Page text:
2D to 3D Image Conversions: The Process


Here is an example of how a 2D image is broken up into layers for conversion to 3D. Originally composited in Photoshop and flattened. This particular 2D image lent itself to the creation of 3 separate layers. After carefully selecting the  camera and hand, it was pasted to a new layer. The same was done with the bridge-like structure with the rails and chains. Next, the areas where the hand holding the camera and the railing have been removed, need to be filled in by cloning nearby areas on the background image, especially on the left and right sides.

In the screenshot to the right, you can see the camera/hand is now a layer , the railing and chains are also a layer and at the bottom we now have a background with the areas where all the above had been removed has been cloned to fill in. The upper layers will move relative to the background so we don’t want to see those cutouts when that happens.

Up to this point, this is typically how the 2D to 3D conversion process is done by nearly all others. A number of flat 2D layers are moved relative to one another to create the illusion of depth. You can now do this in the newer versions of Photoshop.

Screenshot of Photoshop Layers Palette

3D Wizardry takes it a few steps further. Our specialized software transforms those flat layers into layers that have their own 3D depth. Note the grayscale image layers. These are tied to the color image layers by naming with the suffix MAP. White areas are closer to you and black areas are further.  Through the careful crafting of these grayscale maps, roundness and depth can be added to each layer. A ground plane that goes from the foreground to the background can be created using a simple white to black gradient, thus one layer can have continuous depth from the foreground to the background.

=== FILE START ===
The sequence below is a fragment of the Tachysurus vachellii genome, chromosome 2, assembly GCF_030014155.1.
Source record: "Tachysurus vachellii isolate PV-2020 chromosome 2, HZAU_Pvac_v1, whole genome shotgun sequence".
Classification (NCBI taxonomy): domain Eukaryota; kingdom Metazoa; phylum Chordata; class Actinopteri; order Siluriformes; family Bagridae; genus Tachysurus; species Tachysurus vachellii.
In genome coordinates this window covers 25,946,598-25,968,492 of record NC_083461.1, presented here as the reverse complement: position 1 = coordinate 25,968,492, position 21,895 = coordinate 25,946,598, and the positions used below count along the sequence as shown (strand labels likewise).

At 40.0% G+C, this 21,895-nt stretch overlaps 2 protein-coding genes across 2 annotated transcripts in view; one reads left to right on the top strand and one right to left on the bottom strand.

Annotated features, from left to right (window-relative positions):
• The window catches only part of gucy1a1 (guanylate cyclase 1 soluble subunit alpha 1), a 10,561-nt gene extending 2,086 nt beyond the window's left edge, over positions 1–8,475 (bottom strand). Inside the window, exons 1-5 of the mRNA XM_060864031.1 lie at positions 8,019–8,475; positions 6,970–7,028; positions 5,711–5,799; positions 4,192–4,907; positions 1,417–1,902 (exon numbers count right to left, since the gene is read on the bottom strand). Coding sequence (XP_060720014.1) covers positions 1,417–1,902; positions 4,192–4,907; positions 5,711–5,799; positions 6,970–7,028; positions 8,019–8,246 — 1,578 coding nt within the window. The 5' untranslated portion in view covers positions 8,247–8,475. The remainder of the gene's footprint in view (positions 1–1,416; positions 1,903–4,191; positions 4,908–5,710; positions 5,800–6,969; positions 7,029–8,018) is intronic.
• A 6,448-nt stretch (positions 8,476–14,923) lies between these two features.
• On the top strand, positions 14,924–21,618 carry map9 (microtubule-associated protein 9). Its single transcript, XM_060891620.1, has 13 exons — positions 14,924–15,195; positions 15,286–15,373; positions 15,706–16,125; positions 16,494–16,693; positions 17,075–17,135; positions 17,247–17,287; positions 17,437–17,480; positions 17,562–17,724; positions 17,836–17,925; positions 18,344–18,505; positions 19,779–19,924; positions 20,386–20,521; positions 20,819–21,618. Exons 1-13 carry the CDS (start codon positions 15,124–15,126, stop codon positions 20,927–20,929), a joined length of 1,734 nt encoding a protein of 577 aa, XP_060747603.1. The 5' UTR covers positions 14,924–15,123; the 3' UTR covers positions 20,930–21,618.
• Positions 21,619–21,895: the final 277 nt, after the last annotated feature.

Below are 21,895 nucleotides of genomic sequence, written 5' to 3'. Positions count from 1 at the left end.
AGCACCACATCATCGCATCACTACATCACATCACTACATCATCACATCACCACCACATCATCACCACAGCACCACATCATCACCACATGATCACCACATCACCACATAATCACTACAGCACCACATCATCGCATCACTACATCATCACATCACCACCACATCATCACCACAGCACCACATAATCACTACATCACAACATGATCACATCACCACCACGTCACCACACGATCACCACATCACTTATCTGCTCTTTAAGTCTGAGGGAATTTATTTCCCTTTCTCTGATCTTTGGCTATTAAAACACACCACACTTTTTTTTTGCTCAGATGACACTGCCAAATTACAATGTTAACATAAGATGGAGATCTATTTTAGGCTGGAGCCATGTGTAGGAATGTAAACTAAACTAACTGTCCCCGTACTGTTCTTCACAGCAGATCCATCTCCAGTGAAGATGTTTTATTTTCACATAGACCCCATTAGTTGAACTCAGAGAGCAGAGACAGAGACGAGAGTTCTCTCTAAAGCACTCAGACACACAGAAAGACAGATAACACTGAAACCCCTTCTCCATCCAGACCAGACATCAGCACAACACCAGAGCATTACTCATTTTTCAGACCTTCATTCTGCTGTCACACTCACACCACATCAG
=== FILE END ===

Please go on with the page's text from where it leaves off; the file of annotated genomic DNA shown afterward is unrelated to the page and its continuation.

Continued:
Above is a screenshot from the Virtua3D module of our conversion software, Lenticular Effects. Note that the layers with a grayscale map associated have both a min and a max number ranging from 0 (background) to 100 (foreground). By adjusting these values the layer can be positioned in 3D space relative to the other layers. The layer “backgroundbackup” does not have a graymap, so only has one value. There are controls to adjust the total displacement (how far objects move), where in the depth of the  scene, the center point is to be located (this area will be sharpest because it doesn’t move), and the number of frames or views to be created.

When all this is done, applying the changes will update the scrollable animated view in the preview window to the right. When the adjustment looks good, we generate a series of  “stereo views or frames” which are then interlaced to create one very large file which is to be printed, aligned and laminated with a lenticular lens.  The result is a 3D print or transparency that can be viewed without stereo glasses. See the animation at the top of the page.

This example is a moderately complex conversion, some images can be converted with less layers, some require more. This conversion took a several of hours. Cutting out the holes between the chain links took quite awhile.  Portraits on the other hand are relatively simple. Give us a call to receive a free quote on converting and printing your 2D graphics/photos in 3D! They make great, traffic stopping signs, as well!

It may take a few moments for all the frames of this animation to load.

This is the sequence of stereo images our conversion software created from the original 2D image.

    phone: 585-278-4045              pjsucy@3dwizardry.com